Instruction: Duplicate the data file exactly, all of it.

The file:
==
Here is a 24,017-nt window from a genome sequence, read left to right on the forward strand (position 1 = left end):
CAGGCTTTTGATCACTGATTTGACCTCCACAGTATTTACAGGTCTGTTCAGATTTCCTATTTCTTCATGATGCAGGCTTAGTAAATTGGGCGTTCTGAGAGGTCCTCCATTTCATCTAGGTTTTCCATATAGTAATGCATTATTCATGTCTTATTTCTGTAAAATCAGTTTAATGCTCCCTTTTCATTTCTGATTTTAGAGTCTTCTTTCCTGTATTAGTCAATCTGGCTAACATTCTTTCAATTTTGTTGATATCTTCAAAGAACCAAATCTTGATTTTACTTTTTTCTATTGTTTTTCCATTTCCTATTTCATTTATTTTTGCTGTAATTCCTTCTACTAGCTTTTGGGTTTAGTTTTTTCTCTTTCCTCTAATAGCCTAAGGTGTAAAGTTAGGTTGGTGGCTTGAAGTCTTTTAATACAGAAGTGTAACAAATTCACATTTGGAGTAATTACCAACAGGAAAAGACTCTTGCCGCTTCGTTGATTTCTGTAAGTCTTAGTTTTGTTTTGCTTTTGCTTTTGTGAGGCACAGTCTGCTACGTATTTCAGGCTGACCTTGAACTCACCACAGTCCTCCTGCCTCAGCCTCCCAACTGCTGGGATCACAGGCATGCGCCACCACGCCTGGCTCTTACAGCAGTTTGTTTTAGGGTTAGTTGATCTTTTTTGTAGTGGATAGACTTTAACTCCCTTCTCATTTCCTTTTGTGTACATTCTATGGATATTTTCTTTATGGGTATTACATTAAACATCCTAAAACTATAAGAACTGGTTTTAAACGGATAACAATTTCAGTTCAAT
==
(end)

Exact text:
Here is a 24,017-nt window from a genome sequence, read left to right on the forward strand (position 1 = left end):
CAGGCTTTTGATCACTGATTTGACCTCCACAGTATTTACAGGTCTGTTCAGATTTCCTATTTCTTCATGATGCAGGCTTAGTAAATTGGGCGTTCTGAGAGGTCCTCCATTTCATCTAGGTTTTCCATATAGTAATGCATTATTCATGTCTTATTTCTGTAAAATCAGTTTAATGCTCCCTTTTCATTTCTGATTTTAGAGTCTTCTTTCCTGTATTAGTCAATCTGGCTAACATTCTTTCAATTTTGTTGATATCTTCAAAGAACCAAATCTTGATTTTACTTTTTTCTATTGTTTTTCCATTTCCTATTTCATTTATTTTTGCTGTAATTCCTTCTACTAGCTTTTGGGTTTAGTTTTTTCTCTTTCCTCTAATAGCCTAAGGTGTAAAGTTAGGTTGGTGGCTTGAAGTCTTTTAATACAGAAGTGTAACAAATTCACATTTGGAGTAATTACCAACAGGAAAAGACTCTTGCCGCTTCGTTGATTTCTGTAAGTCTTAGTTTTGTTTTGCTTTTGCTTTTGTGAGGCACAGTCTGCTACGTATTTCAGGCTGACCTTGAACTCACCACAGTCCTCCTGCCTCAGCCTCCCAACTGCTGGGATCACAGGCATGCGCCACCACGCCTGGCTCTTACAGCAGTTTGTTTTAGGGTTAGTTGATCTTTTTTGTAGTGGATAGACTTTAACTCCCTTCTCATTTCCTTTTGTGTACATTCTATGGATATTTTCTTTATGGGTATTACATTAAACATCCTAAAACTATAAGAACTGGTTTTAAACGGATAACAATTTCAGTTCAAT